Pulmonarias are a wonder in the woodland garden and can be counted on to bloom soon after the Hellebores. Flowers appear in profuse clusters that can be blue, pink or white, and frequently two or more colors will be found on a single plant. The flowers often start out one color and fade into another color as the flower ages. The whole effect is lovely. A distinctive feature of Pulmonaria is its foliage: rich green with silver spots. Recent introductions have predominantly silver leaves that shimmer in a shady setting. Plants grow approximately 9 to 12 inches tall and will spread to two feet. They perform best in shady, moist soil that is rich in organic matter. ‘Raspberry Splash’, ‘Mrs. Moon’ and ‘Trevi Fountain’ are just three varieties of this charming and hardy plant. And like the Hellebores, Pulmonarias are deer resistant.
Brunnera is considered by many plant aficionados to be one of the most attractive plants for the shade garden. A clump forming plant, its foliage has a rich green base overlaid with a silver crackle finish. The baby blue flowers appear in early to mid-spring and resemble forget-me-nots.
Brunnera prefers moist conditions and soil that is rich in organic matter. A mature plant reaches 12 to 18 inches in height and up to 2 feet in width. Wonderful new varieties have become available in the last few years. ‘Jack Frost’ was named Perennial Plant of the Year in 2012. The leaves of ‘Looking Glass’ are almost solid silver. ‘Silver Heart’ forms a clump of very thick, heart-shaped leaves that are a shimmery silver with green edging and veining. No matter the variety, people never fail to stop and ask about Brunnera when they see it in a garden.
Truly a classic, old fashioned Bleeding Heart, Dicentra spectabilis remains an essential plant in any garden. Its light green foliage is deeply cut and lobed, and its stems are fleshy. Flowers appear in chains of puffy pink petals with white tips. They dangle from stems that stand above the foliage. A mature plant will be 2 to 3 feet tall and as wide. It is also available in a white flowering form, Dicentra spectabilis ‘Alba’. A relatively new variety, ‘Valentine’ offers the same charms as the species but with arching spikes of elegant cherry-red, heart-shaped blooms with white tips held on dark burgundy stems. Dicentra eximia (Fringed Bleeding Heart) is a shorter growing species with blue-green foliage that is deeply cut and fern-like. Flowers are rose pink to red. It is native to the eastern United States. A west coast native, Dicentra formosa is similar to Dicentra eximia. It has narrower flowers and longer, more curved outer petal tips. Dicentra formosa ‘Luxuriant’ and ‘King of Hearts’ are especially attractive cultivars.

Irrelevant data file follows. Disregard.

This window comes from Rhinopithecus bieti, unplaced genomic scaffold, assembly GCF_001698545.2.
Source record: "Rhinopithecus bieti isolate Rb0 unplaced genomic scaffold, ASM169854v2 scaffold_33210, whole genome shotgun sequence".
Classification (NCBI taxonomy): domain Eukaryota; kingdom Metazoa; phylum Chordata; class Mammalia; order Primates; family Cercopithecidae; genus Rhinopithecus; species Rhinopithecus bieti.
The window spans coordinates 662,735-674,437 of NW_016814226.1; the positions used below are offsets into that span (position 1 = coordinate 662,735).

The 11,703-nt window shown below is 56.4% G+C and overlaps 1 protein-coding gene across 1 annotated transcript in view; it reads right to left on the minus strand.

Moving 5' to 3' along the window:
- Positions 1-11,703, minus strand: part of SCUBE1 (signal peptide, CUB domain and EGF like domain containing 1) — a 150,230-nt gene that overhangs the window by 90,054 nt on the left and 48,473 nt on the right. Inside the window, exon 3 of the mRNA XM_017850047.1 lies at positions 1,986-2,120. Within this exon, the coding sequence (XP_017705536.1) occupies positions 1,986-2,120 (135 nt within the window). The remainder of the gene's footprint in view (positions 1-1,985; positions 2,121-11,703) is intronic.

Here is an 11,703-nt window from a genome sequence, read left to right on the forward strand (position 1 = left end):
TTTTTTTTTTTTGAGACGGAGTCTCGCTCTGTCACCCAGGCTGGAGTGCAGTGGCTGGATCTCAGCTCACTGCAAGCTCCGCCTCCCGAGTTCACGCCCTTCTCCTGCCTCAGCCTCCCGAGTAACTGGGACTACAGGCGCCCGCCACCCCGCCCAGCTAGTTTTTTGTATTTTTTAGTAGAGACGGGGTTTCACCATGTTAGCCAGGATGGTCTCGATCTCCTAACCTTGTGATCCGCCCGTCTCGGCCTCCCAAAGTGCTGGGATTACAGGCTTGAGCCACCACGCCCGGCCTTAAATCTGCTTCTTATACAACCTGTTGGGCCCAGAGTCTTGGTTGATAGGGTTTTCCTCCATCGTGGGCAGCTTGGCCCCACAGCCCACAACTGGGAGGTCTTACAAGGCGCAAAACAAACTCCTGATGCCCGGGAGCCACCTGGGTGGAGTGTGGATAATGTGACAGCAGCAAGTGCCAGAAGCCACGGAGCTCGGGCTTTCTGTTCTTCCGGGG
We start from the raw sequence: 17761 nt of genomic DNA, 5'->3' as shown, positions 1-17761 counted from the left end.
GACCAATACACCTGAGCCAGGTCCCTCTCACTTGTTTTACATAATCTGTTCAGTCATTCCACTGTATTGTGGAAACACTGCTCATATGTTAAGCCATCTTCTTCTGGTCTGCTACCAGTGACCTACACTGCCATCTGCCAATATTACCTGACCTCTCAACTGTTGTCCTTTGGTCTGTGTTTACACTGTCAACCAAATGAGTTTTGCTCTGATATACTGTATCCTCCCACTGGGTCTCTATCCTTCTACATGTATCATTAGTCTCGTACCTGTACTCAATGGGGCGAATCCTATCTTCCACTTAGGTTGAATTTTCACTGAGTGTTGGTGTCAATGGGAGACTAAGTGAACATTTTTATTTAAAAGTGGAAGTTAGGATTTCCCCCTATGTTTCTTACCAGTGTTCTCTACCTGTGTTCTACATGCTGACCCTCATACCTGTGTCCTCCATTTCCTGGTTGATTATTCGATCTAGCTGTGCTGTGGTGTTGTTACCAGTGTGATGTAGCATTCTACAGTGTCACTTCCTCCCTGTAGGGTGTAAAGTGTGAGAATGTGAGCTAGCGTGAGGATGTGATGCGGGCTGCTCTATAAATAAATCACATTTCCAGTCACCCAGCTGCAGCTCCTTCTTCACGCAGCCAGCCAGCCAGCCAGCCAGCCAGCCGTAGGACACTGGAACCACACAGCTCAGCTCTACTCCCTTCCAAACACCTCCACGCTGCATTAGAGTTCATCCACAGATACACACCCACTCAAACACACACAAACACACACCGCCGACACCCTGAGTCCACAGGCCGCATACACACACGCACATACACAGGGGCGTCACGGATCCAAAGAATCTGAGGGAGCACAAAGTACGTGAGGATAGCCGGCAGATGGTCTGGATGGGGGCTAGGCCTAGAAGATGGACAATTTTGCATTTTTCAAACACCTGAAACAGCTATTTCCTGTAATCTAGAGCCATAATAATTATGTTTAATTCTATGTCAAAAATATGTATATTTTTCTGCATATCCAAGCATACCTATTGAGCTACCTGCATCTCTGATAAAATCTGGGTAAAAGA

Aquilegia plants have an airy appearance, with small, rounded leaves and tall flower stalks that hold bellshaped blooms above the foliage. Each flower has 5 petals that flare out from the base, surrounded by a collar of 5 larger sepals. The long, nectar holding spurs arch backward out of the flowers, making the flowers popular with hummingbirds and bees. Petals and sepals come in a variety of colors and combinations, in shades of light blue, pink, purple, red, white and yellow. Aquilegias relish dappled shade and love deep, rich soil. Columbines have a reputation for going dormant in the summer but if kept watered after flowering, the elegant foliage will last into the fall. The Swan Series offers a lovely range of colored flowers with long-spurs. Some varieties in the series are solid colored, while others are bi-colored. Stunning in the garden! Here’s an interesting note: the name Aquilegia comes from the Latin word for eagle, in reference to the flower’s five spurs which purportedly resemble an eagle’s talon.
Our best selection yet! Fresh, new succulents and cacti are now in. Grown in the warm California sun, they feature beautiful colors and textures with many unique varieties to choose from ( like ghost plant, key lime pie, chocolate soldier, and blue elf…just to name a few!) Find an array of sizes for your terrarium or tabletop designs.